Sep 18, 2020 rated it it was amazing
2020 Popsugar Reading Challenge prompt: A fiction or nonfiction book about a world leader.

WOW! This is first word that comes to mind when describing this book. It is a comprehensive work about the life of Martin Luther King Jr. The author did a great job with not only providing information about this well-known man's life, but he did so in a way that I felt like I was right there, watching him preach at his father's church, organizing his marches, giving his famous "I Have A Dream" Speech at the
Jul 09, 2017 rated it it was ok
It's fine. A decent overview of the life of a great man. As a work of history, it's lacking. Oates is not a great writer. He spends long stretches merely summarizing--or block-quoting--King's speeches, and at times it is not clear from the text whether a particular line is of Oates' own invention or is part of the speech. In the introduction, Oates toots his own horn quite a bit about the fact that he was one of the first people to write about King's infidelities and the FBI's illegal and immora ...more
Jul 15, 2018 rated it it was amazing
I picked this book up at the library soon after April 4, 2018, driven by the realization I knew nearly nothing about Martin Luther King, Jr. After a couple of hundred pages, I bought my own copy so I could move through it slowly to absorb the challenges, triumphs, and tragedies of his life. If your knowledge about him is limited as mine was, I recommend you do the same.

Oates did a terrific job of telling a balanced story. King does not come off as a saint - he had his flaws as we all do - but he
Rachel Grepke
Mar 29, 2018 rated it it was amazing
The only things I knew about M.L.K.Jr., was what I was taught in school. And after resding this book, that information was not enough. The civil rigbts movement was not all about Martin Luther King Jr., but he became the face and idealisticness of the time. This book takes you across state lines, onto buses, through city marches, overseas, and in his personal life. I found this book to be quite honest and liked how the author explained certain moments. Not only did I learn a lot more about Marti ...more
Jul 08, 2018 rated it liked it
Warning: the Kindle addition is a bit difficult to read/pace yourself. Chapters are marked by sections, not chapters. It appears each chapter is an hour long.

This book highlights a difficult chapter in our history, which is not that long ago. King's peaceful protests, jail stints and numerous court cases proved to be more successful then violent protests. It's depressing to read, but I was amazed the courage of King and all the people who followed him. By standing up they changed the world.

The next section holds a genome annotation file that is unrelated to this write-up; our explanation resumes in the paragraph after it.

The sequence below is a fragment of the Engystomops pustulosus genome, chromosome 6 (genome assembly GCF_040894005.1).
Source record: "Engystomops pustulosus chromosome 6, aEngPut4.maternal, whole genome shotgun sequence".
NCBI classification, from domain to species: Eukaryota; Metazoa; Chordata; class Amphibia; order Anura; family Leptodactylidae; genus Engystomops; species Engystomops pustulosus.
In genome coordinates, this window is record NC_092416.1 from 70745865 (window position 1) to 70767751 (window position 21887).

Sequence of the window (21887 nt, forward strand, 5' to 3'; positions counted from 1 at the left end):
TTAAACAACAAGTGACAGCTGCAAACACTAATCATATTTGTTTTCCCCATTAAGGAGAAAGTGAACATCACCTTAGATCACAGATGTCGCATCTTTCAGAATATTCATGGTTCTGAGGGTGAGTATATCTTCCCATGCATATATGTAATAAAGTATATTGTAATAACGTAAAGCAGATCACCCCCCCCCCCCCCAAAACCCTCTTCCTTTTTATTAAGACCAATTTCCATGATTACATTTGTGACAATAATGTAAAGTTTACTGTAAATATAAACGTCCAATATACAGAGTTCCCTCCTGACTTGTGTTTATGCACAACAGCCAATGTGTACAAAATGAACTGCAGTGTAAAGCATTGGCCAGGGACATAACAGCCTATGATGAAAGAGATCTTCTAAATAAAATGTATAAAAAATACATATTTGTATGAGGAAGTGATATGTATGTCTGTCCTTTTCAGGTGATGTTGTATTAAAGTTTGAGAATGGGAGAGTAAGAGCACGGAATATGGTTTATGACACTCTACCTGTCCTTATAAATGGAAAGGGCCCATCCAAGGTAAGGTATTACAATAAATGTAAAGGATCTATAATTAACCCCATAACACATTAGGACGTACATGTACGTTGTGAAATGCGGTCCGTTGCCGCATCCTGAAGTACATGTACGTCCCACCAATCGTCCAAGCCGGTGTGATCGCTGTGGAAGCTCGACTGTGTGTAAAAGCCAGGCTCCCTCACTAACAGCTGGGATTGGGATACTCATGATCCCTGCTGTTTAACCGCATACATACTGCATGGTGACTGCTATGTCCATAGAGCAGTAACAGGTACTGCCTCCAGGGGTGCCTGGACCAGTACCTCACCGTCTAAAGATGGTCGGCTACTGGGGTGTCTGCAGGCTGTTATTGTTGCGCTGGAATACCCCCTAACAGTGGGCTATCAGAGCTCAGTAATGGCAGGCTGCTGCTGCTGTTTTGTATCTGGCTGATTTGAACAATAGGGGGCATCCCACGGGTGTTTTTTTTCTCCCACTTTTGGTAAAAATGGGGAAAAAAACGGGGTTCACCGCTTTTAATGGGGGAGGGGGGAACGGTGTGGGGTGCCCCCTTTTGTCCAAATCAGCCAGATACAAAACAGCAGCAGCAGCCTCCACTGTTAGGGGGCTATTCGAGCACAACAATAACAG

Jan 17, 2018 rated it it was amazing  ·  review of another edition
A concise biography of an amazing man

This book carries a concise remembrance of Dr. King. It is a great book to give an overview of the life of MLK. The author doesn’t hold back on all aspects of Dr. King’s life. It’s a clear picture of a great prophet of our time. Cut down too soon.
Angel Gonzalez
Apr 22, 2020 rated it it was amazing
This book is as good as Fischer's biography of Gandhi. Martin Luther King was an authentic man of God who lived a life of service to his fellow human beings. His accomplishments were manifold. He is, probably, the greatest American ever. MLK is now for me, a role model in my American experience.
Dec 29, 2017 rated it really liked it
The author did a good job of presenting the facts about King's life in a way that I felt was fair and professional, leaving all interpretations up to the reader. I consider this a very important book.
Anthony Ambruso
Nov 11, 2019 rated it it was amazing  ·  review of another edition
Fantastic book!

This book is a very thorough accounting of a very productive life. I have read several books about M. L. K., and this is the best. Very well-written and was a page-turner. God bless him. He's in my to five people's list.
Mark Johnson
May 15, 2017 rated it it was amazing
Should be required reading. Raw and detailed, warts and all, engaging and informative. Highly recommended for one view into one of the most important lives of the last 100 years in America.
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A former professor of history at the University of Massachusetts Amherst. He is an expert in 19th-century United States history.

Oates has written 16 books during his career, including biographies of Martin Luther King, Jr., Abraham Lincoln, Clara Barton, and John Brown, and an account of Nat Turner's slave rebellion. His Portrait of America, a compilation of essays about United States history, is